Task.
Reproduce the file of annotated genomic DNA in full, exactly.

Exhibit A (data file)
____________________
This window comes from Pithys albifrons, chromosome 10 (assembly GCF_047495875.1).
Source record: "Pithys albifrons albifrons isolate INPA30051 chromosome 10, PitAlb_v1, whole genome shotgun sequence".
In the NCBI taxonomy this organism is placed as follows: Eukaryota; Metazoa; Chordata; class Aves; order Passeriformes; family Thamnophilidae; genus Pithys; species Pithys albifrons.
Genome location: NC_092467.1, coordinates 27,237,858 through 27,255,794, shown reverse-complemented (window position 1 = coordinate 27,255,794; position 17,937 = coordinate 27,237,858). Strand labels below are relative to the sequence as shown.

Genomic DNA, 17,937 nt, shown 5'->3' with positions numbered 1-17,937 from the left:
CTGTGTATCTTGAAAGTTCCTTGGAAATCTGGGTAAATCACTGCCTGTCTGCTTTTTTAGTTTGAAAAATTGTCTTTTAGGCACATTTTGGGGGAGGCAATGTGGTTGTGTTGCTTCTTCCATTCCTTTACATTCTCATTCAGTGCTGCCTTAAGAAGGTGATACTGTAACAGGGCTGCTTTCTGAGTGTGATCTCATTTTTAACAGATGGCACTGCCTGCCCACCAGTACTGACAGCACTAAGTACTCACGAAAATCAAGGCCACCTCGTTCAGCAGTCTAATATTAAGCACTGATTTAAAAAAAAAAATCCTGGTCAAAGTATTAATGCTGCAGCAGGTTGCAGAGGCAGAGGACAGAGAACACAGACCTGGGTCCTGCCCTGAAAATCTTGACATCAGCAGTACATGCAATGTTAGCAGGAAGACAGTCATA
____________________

This window comes from Pithys albifrons, chromosome 10 (assembly GCF_047495875.1).
Source record: "Pithys albifrons albifrons isolate INPA30051 chromosome 10, PitAlb_v1, whole genome shotgun sequence".
In the NCBI taxonomy this organism is placed as follows: Eukaryota; Metazoa; Chordata; class Aves; order Passeriformes; family Thamnophilidae; genus Pithys; species Pithys albifrons.
Genome location: NC_092467.1, coordinates 27,237,858 through 27,255,794, shown reverse-complemented (window position 1 = coordinate 27,255,794; position 17,937 = coordinate 27,237,858). Strand labels below are relative to the sequence as shown.

Genomic DNA, 17,937 nt, shown 5'->3' with positions numbered 1-17,937 from the left:
CTGTGTATCTTGAAAGTTCCTTGGAAATCTGGGTAAATCACTGCCTGTCTGCTTTTTTAGTTTGAAAAATTGTCTTTTAGGCACATTTTGGGGGAGGCAATGTGGTTGTGTTGCTTCTTCCATTCCTTTACATTCTCATTCAGTGCTGCCTTAAGAAGGTGATACTGTAACAGGGCTGCTTTCTGAGTGTGATCTCATTTTTAACAGATGGCACTGCCTGCCCACCAGTACTGACAGCACTAAGTACTCACGAAAATCAAGGCCACCTCGTTCAGCAGTCTAATATTAAGCACTGATTTAAAAAAAAAAATCCTGGTCAAAGTATTAATGCTGCAGCAGGTTGCAGAGGCAGAGGACAGAGAACACAGACCTGGGTCCTGCCCTGAAAATCTTGACATCAGCAGTACATGCAATGTTAGCAGGAAGACAGTCATA